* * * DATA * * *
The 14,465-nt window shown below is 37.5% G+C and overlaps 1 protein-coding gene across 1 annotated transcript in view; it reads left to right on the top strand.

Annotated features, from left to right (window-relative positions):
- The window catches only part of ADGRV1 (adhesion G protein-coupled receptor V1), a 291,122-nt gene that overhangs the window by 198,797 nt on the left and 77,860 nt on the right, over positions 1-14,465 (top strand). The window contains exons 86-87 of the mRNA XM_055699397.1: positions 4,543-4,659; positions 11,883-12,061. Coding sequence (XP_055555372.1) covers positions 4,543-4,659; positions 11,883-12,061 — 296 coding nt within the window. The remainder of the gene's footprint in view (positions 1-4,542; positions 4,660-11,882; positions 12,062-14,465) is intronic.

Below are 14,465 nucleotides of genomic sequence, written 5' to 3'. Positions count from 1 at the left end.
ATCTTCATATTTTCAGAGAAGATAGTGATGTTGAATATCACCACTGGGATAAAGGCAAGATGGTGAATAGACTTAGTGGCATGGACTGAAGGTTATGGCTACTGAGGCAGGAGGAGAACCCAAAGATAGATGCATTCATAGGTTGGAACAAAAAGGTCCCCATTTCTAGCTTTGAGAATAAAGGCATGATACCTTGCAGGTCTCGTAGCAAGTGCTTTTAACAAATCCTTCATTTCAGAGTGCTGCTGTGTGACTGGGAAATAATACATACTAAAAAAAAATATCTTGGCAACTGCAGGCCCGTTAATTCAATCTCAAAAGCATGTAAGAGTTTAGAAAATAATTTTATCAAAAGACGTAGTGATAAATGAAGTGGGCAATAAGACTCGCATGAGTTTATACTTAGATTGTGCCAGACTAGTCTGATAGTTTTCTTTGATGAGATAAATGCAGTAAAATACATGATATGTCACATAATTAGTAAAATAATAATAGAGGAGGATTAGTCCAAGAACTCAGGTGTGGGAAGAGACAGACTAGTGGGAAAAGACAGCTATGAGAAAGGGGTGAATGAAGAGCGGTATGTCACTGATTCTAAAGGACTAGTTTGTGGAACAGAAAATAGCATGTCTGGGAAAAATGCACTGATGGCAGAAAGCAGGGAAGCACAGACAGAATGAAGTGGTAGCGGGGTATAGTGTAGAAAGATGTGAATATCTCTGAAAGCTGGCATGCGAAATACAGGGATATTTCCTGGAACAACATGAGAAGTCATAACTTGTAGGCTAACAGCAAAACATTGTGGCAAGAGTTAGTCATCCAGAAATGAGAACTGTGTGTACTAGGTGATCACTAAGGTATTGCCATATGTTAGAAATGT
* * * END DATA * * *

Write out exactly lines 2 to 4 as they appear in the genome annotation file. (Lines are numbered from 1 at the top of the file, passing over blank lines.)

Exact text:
Annotated features, from left to right (window-relative positions):
- The window catches only part of ADGRV1 (adhesion G protein-coupled receptor V1), a 291,122-nt gene that overhangs the window by 198,797 nt on the left and 77,860 nt on the right, over positions 1-14,465 (top strand). The window contains exons 86-87 of the mRNA XM_055699397.1: positions 4,543-4,659; positions 11,883-12,061. Coding sequence (XP_055555372.1) covers positions 4,543-4,659; positions 11,883-12,061 — 296 coding nt within the window. The remainder of the gene's footprint in view (positions 1-4,542; positions 4,660-11,882; positions 12,062-14,465) is intronic.

Below are 14,465 nucleotides of genomic sequence, written 5' to 3'. Positions count from 1 at the left end.